Baseball Is Music to Her Ears
Having enlivened 1,800 games, organist Nancy Faust turns her talents to a new ball field. OPENING DAY: CHICAGO'S COMISKEY PARK
CHICAGO — EXPRESSED in a single sound, the essence of summertime America is the crack of wood on horsehide. Southsiders in 44,702 infield-oriented seats will hear that noise for the first time in the new Comiskey Park stadium during today's inaugural contest between the White Sox and the Detroit Tigers - if Chicago's fickle spring weather permits.
And the sound of an organ, which enlivened many a slow inning at the ballpark's 1910-vintage predecessor and namesake, will also float above the fans.
Today's matchup kicks off Nancy Faust's 22nd season of accompanying White Sox home games, a length of employment that easily makes her the club's senior "player." From her post at the top of the lower deck behind home plate, she will read the action on the field and respond with music to fit the mood.
"I feel like I'm an integral part of the game," Ms. Faust says.
Yet having observed some 1,800 games from start to finish, she still claims to have no head for sports. "I can't come home at night and tell my husband, 'Oh, so-and-so got so-and-so off at third and threw to first,' " Faust laughs. "I can't help you. I usually just know the score."
Her upbringing was a factor. "My parents weren't at all sport-oriented," she says. A Chicago native, Faust remembers going to just one White Sox game as a teenager. The occasion was her cousin's birthday.
"I remember my cousin loved this guy named Rocky Calovito. He played that game. He was on the Indians, if I remember correctly. That's why she wanted to go. His birthday was the same day as her birthday, and we sat in the stands yelling, 'Hey, Rocky! Happy birthday!' "
Two memories of the game stand out to Faust: a delicious strawberry ice-cream cone and Shay Torrent, the organist hired by White Sox owner Bill Veeck in 1960.
"Shay was playing. I remember running over to look for him. I don't think we found him, but we were looking for him just so I could say hello," Faust says.
By that time, Faust was already an accomplished organist herself. Her mother had a career playing piano and accordion for trade shows, country club banquets, and other local events. When her mother added an organ to the home, it captured the imagination of Faust, who was four.
Instructed only by her mother, Faust learned to play so well that Hammond Organ was hiring her at age 10 to give demonstrations. "Organs were a real hot item then. Everybody was buying them for their home. So Hammond Organ would put on shows, exhibits, like at different auditoriums. And they would hire me to play, to show that children can play."
But "the real master" who also performed at those Hammond events was Mr. Torrent. "I never had aspirations of taking his job, but I just was real in awe of him," Faust says. "He was my biggest influence when I was growing up because he played so well."
During her years at Roosevelt High School, Faust would perform engagements that her mother couldn't make. But she didn't foresee a full-time career in music. Faust obtained a psychology degree from Chicago's North Park College, expecting to teach.
Meanwhile, encouraged by college friends, she wrote letters to all of Chicago's professional sports teams offering to play the organ for them. In 1970, shortly after she graduated, the White Sox gave her a call. By then, Shay Torrent had moved to California and was playing at Angel games.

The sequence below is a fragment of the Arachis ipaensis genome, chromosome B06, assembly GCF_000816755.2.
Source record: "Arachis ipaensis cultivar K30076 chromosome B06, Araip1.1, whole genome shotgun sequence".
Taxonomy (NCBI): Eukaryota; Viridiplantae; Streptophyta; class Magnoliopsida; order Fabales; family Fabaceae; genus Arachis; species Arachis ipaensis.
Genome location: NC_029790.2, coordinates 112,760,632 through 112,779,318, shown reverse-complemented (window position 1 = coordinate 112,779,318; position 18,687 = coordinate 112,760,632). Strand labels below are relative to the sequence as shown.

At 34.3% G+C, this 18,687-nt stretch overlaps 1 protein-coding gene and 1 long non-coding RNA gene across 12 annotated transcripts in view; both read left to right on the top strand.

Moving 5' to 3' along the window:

So Faust took the job. At that time the organ was located in the centerfield bleachers. "It was real desolate out there" in the bleachers, Faust recalls. "So two years later my boss said, 'Let's bring you in closer to where the people are.' "
Over the years she has performed at Chicago Bulls basketball games and Black Hawks hockey games, but the White Sox have become a full-time commitment. "They treat me just like part of the family," she says.
THE organist "fills in a lot of dead spots," she says. "And if you can be creative, you can fill it in with things that really reflect what's happening in the game."
This could be anything from playing a "cat song" if a cat runs onto the field, to playing the theme from "Chariots of Fire" if someone is stealing a base.
"Part of my job is to condense what I want to play to get the idea across in 10 seconds, because so often I don't end songs. I can't do anything with an elaborate introduction."
Sometimes Faust razzes the other team, playing "Pressure" or "Born to Lose" if their batter is in trouble. "There's so many different kinds of 'loser' songs," Faust says.
Though she professes to be "a little bit in awe" of the White Sox ballplayers, Faust has gained a measure of fame over the years. She has appeared on Good Morning, America and the Today show, and she was a guest on What's My Line?
In different years the White Sox have also printed batches of 15,000 baseball cards for her to give out and autograph.
Although she says the new park is beautiful, Faust will always treasure two memories from the old Comiskey Park. One was on a hot Friday night in 1977, when the White Sox and the Kansas City Royals were vying for first place. When the Royals replaced their struggling pitcher, Faust played "Na-na-na-na, na-na-na-na, hey hey, goodbye."
"I mean, everybody started singing. It was so awesome," she says.
The other memory came from the White Sox employee picnic held every year in the outfield. "It was really a thrill to go down to the field and see it from the perspective of a ballplayer. My son, Eric, was a year and two months old. And we took him to the picnic. And he took his first steps down there in centerfield, right on the grass."
"I don't think there's many people who could say, 'I took my first steps at Comiskey Park.' "
The regular Thursday feature on food will appear tomorrow.